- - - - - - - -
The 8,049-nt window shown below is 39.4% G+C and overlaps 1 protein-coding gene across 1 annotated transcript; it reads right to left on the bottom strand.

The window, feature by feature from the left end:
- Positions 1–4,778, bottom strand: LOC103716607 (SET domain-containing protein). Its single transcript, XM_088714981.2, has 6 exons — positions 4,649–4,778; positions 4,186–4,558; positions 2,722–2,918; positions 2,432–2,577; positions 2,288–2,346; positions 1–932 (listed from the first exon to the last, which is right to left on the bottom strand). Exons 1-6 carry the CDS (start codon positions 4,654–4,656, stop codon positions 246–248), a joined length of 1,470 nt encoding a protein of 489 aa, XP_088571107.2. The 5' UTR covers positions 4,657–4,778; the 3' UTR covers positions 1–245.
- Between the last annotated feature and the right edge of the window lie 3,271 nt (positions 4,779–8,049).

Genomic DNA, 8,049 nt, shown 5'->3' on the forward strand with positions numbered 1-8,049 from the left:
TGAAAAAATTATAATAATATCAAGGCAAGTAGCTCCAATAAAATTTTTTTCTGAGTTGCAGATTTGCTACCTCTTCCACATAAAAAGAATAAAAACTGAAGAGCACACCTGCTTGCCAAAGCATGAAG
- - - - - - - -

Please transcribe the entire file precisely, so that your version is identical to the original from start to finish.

The 8,049-nt window shown below is 39.4% G+C and overlaps 1 protein-coding gene across 1 annotated transcript; it reads right to left on the bottom strand.

The window, feature by feature from the left end:
- Positions 1–4,778, bottom strand: LOC103716607 (SET domain-containing protein). Its single transcript, XM_088714981.2, has 6 exons — positions 4,649–4,778; positions 4,186–4,558; positions 2,722–2,918; positions 2,432–2,577; positions 2,288–2,346; positions 1–932 (listed from the first exon to the last, which is right to left on the bottom strand). Exons 1-6 carry the CDS (start codon positions 4,654–4,656, stop codon positions 246–248), a joined length of 1,470 nt encoding a protein of 489 aa, XP_088571107.2. The 5' UTR covers positions 4,657–4,778; the 3' UTR covers positions 1–245.
- Between the last annotated feature and the right edge of the window lie 3,271 nt (positions 4,779–8,049).

Genomic DNA, 8,049 nt, shown 5'->3' on the forward strand with positions numbered 1-8,049 from the left:
TGAAAAAATTATAATAATATCAAGGCAAGTAGCTCCAATAAAATTTTTTTCTGAGTTGCAGATTTGCTACCTCTTCCACATAAAAAGAATAAAAACTGAAGAGCACACCTGCTTGCCAAAGCATGAAG